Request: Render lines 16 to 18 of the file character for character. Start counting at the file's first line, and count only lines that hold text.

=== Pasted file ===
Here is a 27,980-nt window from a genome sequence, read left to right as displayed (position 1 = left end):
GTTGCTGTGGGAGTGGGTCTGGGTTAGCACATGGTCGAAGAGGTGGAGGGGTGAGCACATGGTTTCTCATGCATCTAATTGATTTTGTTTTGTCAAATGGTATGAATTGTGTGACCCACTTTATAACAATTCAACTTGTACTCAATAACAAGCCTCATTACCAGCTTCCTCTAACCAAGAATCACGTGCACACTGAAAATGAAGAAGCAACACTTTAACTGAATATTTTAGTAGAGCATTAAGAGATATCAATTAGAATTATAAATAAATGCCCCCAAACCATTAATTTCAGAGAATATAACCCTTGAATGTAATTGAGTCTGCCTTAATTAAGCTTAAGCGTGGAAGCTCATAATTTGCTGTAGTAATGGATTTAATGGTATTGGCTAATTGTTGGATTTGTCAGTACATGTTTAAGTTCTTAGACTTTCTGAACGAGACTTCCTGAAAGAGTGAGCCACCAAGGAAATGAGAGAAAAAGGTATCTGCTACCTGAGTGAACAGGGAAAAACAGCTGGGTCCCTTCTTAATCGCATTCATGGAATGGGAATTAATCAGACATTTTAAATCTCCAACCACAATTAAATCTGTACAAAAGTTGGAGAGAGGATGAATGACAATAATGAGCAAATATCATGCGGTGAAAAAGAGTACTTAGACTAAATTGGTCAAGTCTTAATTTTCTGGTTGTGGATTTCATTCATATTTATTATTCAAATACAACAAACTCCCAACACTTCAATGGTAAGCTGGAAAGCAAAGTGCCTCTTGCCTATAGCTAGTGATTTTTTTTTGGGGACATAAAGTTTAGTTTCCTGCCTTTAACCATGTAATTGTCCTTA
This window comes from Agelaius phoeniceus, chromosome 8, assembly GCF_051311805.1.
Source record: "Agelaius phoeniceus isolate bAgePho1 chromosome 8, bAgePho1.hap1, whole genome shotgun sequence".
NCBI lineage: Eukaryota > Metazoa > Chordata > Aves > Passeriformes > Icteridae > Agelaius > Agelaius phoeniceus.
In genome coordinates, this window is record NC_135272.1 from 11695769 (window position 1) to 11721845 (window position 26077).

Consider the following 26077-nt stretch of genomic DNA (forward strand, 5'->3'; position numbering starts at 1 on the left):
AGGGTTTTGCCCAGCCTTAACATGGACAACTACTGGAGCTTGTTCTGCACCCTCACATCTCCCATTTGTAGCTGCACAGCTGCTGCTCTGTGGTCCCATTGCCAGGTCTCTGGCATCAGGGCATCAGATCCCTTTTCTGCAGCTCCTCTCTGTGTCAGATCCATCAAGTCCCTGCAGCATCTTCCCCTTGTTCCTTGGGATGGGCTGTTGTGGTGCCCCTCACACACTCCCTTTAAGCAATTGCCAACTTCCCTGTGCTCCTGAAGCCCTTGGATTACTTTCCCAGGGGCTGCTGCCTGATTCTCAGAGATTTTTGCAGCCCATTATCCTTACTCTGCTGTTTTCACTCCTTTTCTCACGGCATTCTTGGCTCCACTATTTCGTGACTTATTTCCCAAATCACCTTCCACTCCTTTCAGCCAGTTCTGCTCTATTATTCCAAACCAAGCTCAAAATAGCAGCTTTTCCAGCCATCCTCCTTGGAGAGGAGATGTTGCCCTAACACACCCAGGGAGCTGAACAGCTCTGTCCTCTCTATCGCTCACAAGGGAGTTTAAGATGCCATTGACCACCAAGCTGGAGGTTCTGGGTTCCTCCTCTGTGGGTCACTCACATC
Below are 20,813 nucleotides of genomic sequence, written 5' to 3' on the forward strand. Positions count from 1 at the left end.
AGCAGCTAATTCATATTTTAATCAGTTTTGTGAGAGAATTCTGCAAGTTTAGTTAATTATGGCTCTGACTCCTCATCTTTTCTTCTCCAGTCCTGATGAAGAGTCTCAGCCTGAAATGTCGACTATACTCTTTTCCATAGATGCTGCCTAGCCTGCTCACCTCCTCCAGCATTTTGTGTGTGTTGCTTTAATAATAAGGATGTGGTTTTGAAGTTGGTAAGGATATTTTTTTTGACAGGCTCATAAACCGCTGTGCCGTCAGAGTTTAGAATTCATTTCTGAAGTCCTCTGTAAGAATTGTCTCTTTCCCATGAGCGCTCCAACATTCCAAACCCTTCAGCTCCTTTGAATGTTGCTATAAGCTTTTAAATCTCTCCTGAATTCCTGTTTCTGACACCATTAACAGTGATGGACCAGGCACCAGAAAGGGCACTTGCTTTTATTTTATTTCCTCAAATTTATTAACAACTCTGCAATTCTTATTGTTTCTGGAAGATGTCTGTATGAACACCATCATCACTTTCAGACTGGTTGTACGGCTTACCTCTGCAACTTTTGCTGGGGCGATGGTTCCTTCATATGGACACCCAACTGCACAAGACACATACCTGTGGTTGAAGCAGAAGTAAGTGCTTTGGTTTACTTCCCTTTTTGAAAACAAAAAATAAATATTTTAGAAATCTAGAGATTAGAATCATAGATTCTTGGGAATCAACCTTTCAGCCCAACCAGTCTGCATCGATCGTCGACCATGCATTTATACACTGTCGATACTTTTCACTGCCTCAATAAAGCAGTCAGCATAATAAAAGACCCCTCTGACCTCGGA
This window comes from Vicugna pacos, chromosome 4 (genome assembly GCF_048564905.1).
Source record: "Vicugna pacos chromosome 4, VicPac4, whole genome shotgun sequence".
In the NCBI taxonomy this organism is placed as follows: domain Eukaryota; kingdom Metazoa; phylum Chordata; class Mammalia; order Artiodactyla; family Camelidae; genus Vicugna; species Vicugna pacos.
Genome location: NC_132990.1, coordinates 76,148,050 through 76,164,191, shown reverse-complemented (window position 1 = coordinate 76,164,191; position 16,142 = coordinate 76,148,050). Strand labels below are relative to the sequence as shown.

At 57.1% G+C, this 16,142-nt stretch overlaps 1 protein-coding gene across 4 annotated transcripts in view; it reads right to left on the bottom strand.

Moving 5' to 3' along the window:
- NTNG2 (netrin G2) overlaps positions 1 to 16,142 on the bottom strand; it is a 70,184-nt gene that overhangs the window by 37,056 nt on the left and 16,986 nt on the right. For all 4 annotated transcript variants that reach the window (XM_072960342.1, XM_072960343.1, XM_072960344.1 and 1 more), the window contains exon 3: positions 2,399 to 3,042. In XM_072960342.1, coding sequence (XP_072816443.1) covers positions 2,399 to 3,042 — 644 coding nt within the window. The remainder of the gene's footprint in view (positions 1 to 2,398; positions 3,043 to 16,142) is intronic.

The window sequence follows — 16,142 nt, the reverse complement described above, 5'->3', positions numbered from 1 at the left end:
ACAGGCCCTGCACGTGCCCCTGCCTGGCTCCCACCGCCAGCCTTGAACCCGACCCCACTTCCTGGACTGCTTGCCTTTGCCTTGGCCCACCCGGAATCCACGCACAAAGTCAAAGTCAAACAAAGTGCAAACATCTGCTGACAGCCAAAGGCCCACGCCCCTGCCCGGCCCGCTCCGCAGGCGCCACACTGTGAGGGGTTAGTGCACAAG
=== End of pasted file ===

Moving 5' to 3' along the window:
- NTNG2 (netrin G2) overlaps positions 1 to 16,142 on the bottom strand; it is a 70,184-nt gene that overhangs the window by 37,056 nt on the left and 16,986 nt on the right. For all 4 annotated transcript variants that reach the window (XM_072960342.1, XM_072960343.1, XM_072960344.1 and 1 more), the window contains exon 3: positions 2,399 to 3,042. In XM_072960342.1, coding sequence (XP_072816443.1) covers positions 2,399 to 3,042 — 644 coding nt within the window. The remainder of the gene's footprint in view (positions 1 to 2,398; positions 3,043 to 16,142) is intronic.

The window sequence follows — 16,142 nt, the reverse complement described above, 5'->3', positions numbered from 1 at the left end: